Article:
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Uncoupling Flight and Reproduction in Ants: Evolution of Ergatoid Queens in Two Lineages of Megalomyrmex (Hymenoptera: Formicidae)

Abstract : Megalomyrmex Forel (Myrmicinae: Solenopsidini) consists of 44 species with diverse life history strategies. Most species are predatory and may also tend honeydew-producing insects. A morphologically derived group of species are social parasites that consume the brood and fungus garden within fungus-growing ant nests. The reproductive strategies of Megalomyrmex queens are somewhat aligned with these life-style patterns. Predatory species in the leoninus species group are large in body size and have ergatoid (i.e., permanently wingless) queens whereas the social parasitic species are smaller and typically have winged queens. We examined two ergatoid phenotypes of Megalomyrmex foreli Emery and Megalomyrmex wallacei Mann and compared them to winged species, one a social lestobiotic or “thief ant” parasite (Megalomyrmex mondabora Brandão) and the other a predator (Megalomyrmex modestus Emery). Megalomyrmex foreli colonies have a single queen with an enlarged gaster that is morphologically distinct from workers. Megalomyrmex wallacei colonies have several queens that are similar in body size to workers. Queens in both species showed a simplification of the thorax, but there was a dramatic difference in the number of ovarioles. Megalomyrmex foreli had 60–80 ovarioles compared to eight in M. wallacei and M. mondabora and M. modestus had 22–28. Along with flight loss in queens, there is an obligate shift to dependent colony founding (also called budding or fission) consequently influencing dispersal patterns. These constraints in life history traits may help explain the variation in nesting biology among Megalomyrmex species.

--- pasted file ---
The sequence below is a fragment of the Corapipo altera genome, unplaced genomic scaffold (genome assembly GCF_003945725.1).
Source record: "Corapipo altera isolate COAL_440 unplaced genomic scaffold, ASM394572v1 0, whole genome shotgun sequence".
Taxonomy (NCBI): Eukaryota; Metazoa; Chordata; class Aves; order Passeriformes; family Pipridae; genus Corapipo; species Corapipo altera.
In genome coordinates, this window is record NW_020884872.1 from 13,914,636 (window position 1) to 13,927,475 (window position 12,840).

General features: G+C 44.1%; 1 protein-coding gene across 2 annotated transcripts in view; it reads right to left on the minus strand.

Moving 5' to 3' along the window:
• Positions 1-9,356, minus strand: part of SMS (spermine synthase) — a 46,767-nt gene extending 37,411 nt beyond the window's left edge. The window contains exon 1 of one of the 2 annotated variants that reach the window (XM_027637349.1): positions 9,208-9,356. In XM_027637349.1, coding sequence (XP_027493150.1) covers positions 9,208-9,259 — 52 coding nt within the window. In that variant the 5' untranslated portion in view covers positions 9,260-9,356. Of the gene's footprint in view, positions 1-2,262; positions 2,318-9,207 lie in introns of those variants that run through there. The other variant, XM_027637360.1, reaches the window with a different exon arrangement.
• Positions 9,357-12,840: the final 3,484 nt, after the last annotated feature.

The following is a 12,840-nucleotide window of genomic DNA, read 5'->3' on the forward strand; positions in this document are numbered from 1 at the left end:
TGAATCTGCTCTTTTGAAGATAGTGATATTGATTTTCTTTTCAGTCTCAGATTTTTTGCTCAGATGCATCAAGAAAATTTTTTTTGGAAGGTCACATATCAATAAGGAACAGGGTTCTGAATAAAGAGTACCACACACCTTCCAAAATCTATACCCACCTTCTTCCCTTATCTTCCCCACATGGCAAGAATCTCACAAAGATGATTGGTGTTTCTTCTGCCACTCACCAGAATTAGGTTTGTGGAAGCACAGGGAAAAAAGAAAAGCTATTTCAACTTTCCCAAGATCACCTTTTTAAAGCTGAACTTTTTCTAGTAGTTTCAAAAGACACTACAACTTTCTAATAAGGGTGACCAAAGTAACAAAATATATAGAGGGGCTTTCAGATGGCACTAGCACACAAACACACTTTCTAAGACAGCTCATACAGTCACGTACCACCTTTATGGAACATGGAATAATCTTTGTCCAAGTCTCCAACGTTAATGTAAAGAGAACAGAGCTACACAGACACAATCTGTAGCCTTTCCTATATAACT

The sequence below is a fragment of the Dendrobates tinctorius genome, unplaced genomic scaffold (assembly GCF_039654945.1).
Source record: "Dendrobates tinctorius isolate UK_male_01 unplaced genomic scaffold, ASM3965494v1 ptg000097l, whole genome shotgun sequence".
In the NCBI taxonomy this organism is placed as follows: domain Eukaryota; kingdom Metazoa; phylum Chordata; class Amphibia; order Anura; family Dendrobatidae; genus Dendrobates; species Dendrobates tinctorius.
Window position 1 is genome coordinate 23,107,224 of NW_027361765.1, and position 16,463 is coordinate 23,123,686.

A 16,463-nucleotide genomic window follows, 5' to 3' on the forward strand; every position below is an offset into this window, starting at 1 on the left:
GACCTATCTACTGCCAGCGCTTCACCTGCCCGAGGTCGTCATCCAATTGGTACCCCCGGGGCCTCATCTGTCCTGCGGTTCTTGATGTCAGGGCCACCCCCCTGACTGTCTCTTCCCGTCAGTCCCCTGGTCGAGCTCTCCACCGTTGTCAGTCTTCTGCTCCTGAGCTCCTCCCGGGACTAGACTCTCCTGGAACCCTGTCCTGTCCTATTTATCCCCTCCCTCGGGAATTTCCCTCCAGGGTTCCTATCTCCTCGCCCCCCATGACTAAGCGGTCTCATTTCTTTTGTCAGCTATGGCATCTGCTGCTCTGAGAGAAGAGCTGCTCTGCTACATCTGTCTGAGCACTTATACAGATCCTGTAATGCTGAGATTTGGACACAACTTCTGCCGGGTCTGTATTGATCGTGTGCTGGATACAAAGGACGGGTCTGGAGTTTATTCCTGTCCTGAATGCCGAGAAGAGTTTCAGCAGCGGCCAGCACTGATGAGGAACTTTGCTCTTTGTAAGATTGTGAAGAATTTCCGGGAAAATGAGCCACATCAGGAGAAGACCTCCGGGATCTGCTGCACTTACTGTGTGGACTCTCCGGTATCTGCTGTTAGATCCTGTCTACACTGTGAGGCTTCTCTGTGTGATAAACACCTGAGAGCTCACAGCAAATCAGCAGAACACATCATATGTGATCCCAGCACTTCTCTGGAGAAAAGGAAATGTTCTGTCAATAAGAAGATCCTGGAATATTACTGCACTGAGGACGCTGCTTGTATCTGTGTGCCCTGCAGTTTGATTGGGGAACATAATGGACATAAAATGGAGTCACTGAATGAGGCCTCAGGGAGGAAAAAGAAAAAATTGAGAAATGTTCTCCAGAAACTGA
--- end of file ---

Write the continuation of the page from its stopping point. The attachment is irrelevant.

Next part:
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Submitted on : Monday, October 10, 2016 - 11:09:03 AM
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Christian Peeters, Rachelle M.M. Adams. Uncoupling Flight and Reproduction in Ants: Evolution of Ergatoid Queens in Two Lineages of Megalomyrmex (Hymenoptera: Formicidae). Journal of Insect Science, Oxford University Press, 2016, 16, ⟨10.1093/jisesa/iew068⟩. ⟨hal-01378438⟩



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